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Legal Services

There are three different legal systems in the UK, with England and Wales sharing the same system, while Northern Ireland and Scotland each have their own separate judicial systems. A wide range of jobs is available, with solicitors making up the largest occupational group. Some legal jobs are concerned mainly with court work. Others involve advising clients, transferring property, investigating deaths, securing patents or supporting other legal professionals.

In politics, of the 646 Members of Parliament (MPs) who have been elected to the House of Commons, 529 represent English constituencies. MPs are supported by researchers, political advisers, party workers and lobbyists. Politicians are also elected to serve in the European Parliament or as councillors in local government.

Many people in the legal sector work typical office hours, Monday to Friday, but evening or weekend work can be necessary. Much of the work is office based, while some people spend time in court. A number of jobs involve travelling to see clients, the police and other organisations. Political work can involve long, irregular hours and a lot of travel.

Some people working in legal services are self-employed, including most barristers and many solicitors. Major employers include private legal firms, Her Majesty's Courts Service and the Crown Prosecution Service. Solicitors, in particular, may also find work in local government, industry and commerce. Political researchers and political/constituency agents are employed by political parties.

There are over 100,000 practising solicitors in England and Wales, around 17,000 barristers, and many others employed in the legal sector. A few thousand people are employed in politics.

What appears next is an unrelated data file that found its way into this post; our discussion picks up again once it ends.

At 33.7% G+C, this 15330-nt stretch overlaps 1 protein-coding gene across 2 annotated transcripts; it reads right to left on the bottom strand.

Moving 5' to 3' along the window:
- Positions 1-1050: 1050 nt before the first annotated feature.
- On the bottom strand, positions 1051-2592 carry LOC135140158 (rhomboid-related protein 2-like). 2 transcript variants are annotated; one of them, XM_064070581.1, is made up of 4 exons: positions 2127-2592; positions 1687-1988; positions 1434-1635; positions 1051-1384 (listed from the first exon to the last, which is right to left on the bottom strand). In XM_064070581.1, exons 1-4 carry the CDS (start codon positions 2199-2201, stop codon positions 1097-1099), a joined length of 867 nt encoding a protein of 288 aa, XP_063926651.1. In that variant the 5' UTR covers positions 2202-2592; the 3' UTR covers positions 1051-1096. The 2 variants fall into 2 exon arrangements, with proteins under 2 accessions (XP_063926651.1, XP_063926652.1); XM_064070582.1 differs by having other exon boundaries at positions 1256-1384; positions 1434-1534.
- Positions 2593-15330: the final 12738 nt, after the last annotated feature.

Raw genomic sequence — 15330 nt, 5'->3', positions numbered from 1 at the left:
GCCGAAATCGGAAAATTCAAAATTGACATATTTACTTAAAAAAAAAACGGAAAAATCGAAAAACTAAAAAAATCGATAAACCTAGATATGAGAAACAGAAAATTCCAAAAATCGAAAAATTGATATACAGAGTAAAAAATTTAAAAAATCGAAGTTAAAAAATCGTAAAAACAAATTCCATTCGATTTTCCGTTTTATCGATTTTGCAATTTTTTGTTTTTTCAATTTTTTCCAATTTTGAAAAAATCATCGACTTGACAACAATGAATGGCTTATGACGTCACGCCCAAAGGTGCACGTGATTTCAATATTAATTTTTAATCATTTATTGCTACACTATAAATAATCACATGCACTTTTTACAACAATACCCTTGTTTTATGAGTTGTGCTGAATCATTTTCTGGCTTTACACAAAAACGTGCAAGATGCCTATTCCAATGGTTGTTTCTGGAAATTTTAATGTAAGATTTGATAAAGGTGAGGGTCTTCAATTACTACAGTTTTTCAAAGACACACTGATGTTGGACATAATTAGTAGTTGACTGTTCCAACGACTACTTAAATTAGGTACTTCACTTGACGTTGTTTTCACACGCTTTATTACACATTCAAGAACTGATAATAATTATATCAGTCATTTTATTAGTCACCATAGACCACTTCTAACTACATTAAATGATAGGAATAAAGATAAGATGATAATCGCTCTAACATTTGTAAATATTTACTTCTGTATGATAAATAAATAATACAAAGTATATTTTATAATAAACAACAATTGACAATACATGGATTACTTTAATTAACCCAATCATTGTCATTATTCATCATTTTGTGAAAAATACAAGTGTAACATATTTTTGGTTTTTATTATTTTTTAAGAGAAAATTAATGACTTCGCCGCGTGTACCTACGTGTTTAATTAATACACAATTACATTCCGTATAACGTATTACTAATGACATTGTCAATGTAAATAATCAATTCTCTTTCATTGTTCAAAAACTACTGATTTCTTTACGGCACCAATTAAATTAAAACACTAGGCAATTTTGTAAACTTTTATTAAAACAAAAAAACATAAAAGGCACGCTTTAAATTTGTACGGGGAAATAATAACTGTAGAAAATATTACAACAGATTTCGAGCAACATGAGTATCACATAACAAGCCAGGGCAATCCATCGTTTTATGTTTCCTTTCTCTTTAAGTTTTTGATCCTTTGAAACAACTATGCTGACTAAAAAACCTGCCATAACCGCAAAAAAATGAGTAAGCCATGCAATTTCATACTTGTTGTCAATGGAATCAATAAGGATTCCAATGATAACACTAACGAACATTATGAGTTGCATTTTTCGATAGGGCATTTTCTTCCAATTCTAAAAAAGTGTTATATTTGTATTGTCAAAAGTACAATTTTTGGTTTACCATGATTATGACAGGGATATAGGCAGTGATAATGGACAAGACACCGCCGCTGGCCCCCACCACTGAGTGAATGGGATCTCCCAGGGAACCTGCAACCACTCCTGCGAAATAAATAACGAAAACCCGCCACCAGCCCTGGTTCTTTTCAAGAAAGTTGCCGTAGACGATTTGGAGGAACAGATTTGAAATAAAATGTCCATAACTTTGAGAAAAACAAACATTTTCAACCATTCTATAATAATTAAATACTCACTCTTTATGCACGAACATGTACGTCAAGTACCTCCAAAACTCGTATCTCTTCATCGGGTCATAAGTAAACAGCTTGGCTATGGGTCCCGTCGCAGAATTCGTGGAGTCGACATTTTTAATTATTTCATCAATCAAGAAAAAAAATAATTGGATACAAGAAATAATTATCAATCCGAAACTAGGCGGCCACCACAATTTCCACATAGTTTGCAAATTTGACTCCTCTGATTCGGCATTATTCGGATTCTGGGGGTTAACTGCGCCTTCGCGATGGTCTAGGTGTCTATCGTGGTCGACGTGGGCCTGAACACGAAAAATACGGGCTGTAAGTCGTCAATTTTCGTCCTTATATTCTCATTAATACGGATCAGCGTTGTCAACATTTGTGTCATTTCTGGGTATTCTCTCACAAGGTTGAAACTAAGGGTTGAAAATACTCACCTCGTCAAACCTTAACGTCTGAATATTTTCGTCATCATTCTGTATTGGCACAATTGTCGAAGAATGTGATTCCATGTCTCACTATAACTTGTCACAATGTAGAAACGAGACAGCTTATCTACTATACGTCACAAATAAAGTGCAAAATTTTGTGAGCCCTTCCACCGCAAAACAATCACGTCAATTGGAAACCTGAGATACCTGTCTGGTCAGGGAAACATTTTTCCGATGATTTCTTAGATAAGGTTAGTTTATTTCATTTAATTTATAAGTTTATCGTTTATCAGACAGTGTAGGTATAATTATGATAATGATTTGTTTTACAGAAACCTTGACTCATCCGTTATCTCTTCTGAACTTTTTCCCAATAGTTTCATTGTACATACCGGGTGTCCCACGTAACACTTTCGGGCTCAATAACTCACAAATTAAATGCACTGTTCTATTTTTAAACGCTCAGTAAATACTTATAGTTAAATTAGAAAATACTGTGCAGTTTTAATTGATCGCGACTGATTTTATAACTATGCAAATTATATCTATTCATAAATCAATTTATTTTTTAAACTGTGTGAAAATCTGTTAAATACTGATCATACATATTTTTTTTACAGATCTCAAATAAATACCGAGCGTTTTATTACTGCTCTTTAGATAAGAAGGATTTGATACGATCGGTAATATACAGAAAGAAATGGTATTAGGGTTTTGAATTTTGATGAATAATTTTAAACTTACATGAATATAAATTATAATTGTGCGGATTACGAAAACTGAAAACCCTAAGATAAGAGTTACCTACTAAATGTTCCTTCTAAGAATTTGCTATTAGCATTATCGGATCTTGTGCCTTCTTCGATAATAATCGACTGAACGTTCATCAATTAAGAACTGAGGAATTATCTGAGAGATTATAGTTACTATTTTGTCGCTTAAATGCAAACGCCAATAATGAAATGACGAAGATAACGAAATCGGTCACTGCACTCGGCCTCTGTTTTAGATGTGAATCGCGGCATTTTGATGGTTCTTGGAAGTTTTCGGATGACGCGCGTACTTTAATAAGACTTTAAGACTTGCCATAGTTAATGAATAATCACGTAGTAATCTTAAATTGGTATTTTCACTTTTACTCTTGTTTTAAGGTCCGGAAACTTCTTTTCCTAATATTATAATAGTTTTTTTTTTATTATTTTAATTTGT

Jobs in both the legal and political sectors can be found across the UK, but many are concentrated in major towns and cities, particularly London.

People working in legal and political services need excellent communication skills, both in speech and writing. They must also be discreet and respect confidentiality.

Many legal careers require degrees or specialist professional qualifications. However, many other posts are filled by experienced clerical and administrative staff with GCSEs or work-related qualifications, such as NVQs. A few jobs are open only to qualified barristers or solicitors. There are no set entry requirements to enter political work, but entrants generally bring experience and qualifications from other career backgrounds.

Some jobs offer a combination of on-the-job training and in-house courses. For others, it may be necessary to study for qualifications on a part-time or distance-learning basis. Continuing professional development is a requirement for many legal jobs, in order to keep up to date with changes in legislation. All jobs in this sector have the possibility of promotion to a higher level. In some cases this may mean seeking a partnership in a private practice.

Why not have a look at other career family articles as they may hold information on related jobs.

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